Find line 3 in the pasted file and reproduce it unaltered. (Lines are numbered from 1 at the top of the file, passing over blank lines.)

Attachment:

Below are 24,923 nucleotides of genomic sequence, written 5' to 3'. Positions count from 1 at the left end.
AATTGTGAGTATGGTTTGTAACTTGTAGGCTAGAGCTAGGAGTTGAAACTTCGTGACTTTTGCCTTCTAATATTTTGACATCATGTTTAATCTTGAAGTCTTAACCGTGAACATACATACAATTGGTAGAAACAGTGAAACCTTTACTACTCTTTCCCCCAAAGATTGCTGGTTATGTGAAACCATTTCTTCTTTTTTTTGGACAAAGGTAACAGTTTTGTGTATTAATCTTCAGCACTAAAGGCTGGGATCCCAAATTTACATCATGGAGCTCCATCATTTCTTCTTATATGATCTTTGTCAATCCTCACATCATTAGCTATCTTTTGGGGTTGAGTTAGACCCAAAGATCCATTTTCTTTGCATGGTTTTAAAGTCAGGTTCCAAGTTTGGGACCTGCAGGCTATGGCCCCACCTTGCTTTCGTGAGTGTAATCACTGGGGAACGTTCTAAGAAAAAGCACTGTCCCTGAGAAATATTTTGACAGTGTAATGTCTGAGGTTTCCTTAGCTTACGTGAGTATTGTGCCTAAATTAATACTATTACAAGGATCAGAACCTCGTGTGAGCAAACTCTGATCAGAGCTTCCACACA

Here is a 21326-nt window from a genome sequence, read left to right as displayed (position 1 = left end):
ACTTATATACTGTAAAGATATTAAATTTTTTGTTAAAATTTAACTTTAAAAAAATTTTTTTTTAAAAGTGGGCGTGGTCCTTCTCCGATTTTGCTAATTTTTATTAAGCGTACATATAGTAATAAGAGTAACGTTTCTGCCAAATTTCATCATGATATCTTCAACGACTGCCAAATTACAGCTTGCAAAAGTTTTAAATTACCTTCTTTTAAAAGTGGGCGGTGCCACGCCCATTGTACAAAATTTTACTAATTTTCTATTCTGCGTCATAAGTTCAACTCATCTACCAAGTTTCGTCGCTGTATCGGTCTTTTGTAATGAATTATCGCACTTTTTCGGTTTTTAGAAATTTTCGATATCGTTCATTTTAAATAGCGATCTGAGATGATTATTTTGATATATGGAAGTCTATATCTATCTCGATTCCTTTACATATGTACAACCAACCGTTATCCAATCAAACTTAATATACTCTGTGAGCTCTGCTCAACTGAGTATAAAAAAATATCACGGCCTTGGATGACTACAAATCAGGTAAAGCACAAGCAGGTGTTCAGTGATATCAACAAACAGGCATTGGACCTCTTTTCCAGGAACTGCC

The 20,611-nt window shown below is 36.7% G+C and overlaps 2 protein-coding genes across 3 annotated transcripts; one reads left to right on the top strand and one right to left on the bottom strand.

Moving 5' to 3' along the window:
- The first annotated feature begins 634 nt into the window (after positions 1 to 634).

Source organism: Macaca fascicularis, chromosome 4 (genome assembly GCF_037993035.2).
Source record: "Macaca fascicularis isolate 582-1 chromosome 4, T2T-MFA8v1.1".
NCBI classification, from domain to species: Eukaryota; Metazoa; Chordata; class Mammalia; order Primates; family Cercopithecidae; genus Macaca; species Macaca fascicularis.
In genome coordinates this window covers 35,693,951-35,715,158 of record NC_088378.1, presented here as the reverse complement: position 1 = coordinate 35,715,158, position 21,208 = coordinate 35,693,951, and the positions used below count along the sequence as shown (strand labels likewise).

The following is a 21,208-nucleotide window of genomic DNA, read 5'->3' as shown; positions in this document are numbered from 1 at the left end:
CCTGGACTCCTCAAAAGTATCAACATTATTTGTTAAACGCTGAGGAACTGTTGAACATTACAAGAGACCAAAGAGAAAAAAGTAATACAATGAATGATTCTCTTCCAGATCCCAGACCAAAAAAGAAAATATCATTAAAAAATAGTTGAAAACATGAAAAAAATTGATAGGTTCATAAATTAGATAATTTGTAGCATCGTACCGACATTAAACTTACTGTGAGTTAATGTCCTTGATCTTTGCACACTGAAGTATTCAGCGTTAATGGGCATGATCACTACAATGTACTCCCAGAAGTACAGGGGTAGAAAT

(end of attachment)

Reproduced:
Here is a 21326-nt window from a genome sequence, read left to right as displayed (position 1 = left end):